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Creativity and Partnership at Yiramalay

Creativity and Partnership at Yiramalay

Yiramalay/Wesley Studio School is a living example of creativity in education and a proven school-community partnership model for closing the gap for all Australians, as Kaylene Marr explains. Creativity is at the centre of the partnership between the Bunuba and Wesley communities at the Yiramalay/Wesley Studio School. Creativity is an important part of what country means to Aboriginal people. For Aboriginal people, country is about more than the land – it’s about connection. It’s our identity, it heals us and it gives us spiritual guidance. It’s where we dance, it’s where we sing. Country is where we teach, where we learn and where we belong.

To my people, our partnership with Wesley is about bringing Aboriginal and non-Aboriginal people together. It’s about opening the door to new opportunities and opening people’s hearts and minds. Our partnership is both a relationship and an opportunity to work side by side, try new things, challenge ourselves, learn from each other and discover different talents. Our partnership enables communication and the growth of teachers, mentors and students.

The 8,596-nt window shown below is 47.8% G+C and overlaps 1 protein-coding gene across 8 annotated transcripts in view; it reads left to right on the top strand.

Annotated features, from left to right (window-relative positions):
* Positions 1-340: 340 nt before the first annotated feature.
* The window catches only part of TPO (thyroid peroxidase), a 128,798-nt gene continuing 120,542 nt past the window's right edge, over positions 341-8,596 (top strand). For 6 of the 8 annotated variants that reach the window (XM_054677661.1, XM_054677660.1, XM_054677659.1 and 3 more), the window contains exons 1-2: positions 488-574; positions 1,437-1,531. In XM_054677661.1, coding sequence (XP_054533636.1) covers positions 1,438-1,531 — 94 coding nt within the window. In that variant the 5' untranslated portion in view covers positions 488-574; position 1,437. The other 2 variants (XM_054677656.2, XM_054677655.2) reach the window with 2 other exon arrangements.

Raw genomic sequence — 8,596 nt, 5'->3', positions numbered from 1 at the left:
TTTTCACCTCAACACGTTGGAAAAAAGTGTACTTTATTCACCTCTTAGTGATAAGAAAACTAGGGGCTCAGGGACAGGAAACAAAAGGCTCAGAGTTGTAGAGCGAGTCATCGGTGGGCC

Creativity in education

Yiramalay is a living example of creativity in education that is actually closing the gap for me and you. It’s a new model for schooling on-country where Indigenous and non-Indigenous people learn side by side – engaging in two-way learning. Creating a two-way learning model like this in the outback of Australia really depends on connecting with the local First Nation people of this land.

Many cultures and languages come with the history of this great land: from the desert side, the river side, the seas, ranges and forest side. Our ancestors teach us our own curriculum creatively through stories, cave art and other art forms, traditional dancing and song lines. Creativity is important to me as an Aboriginal woman, as a Yiramalay Traditional Owner, as a parent, as the Senior Cultural Mentor at Yiramalay and as a role model.

Through painting, dramatic performance and film, story-telling, dancing and singing we share our spirit of creativity. This is so important to all the cultures at Yiramalay, and to our program.

What lies at the heart of an effective school-community partnership?

Our approach at Yiramalay meets the five principles that underpin effective school-community partnerships.

  • Effective partnerships provide benefits to both partners and to others. Yiramalay emerged from real, respectful conversations between the Bunuba and Wesley communities that recognised what each could offer the other and how each could benefit. Taking the idea of ‘give and take’ to another level, the Yiramalay model is about one partner giving and the other giving as well.
  • The partners are committed to building trust with each other. Our Yiramalay partnership was forged on a strong foundation of trust and respect between members of the Bunuba and Wesley communities. We truly learn side by side only when we have respect for and trust in each other, and that’s true for everyone involved in the Yiramalay partnership.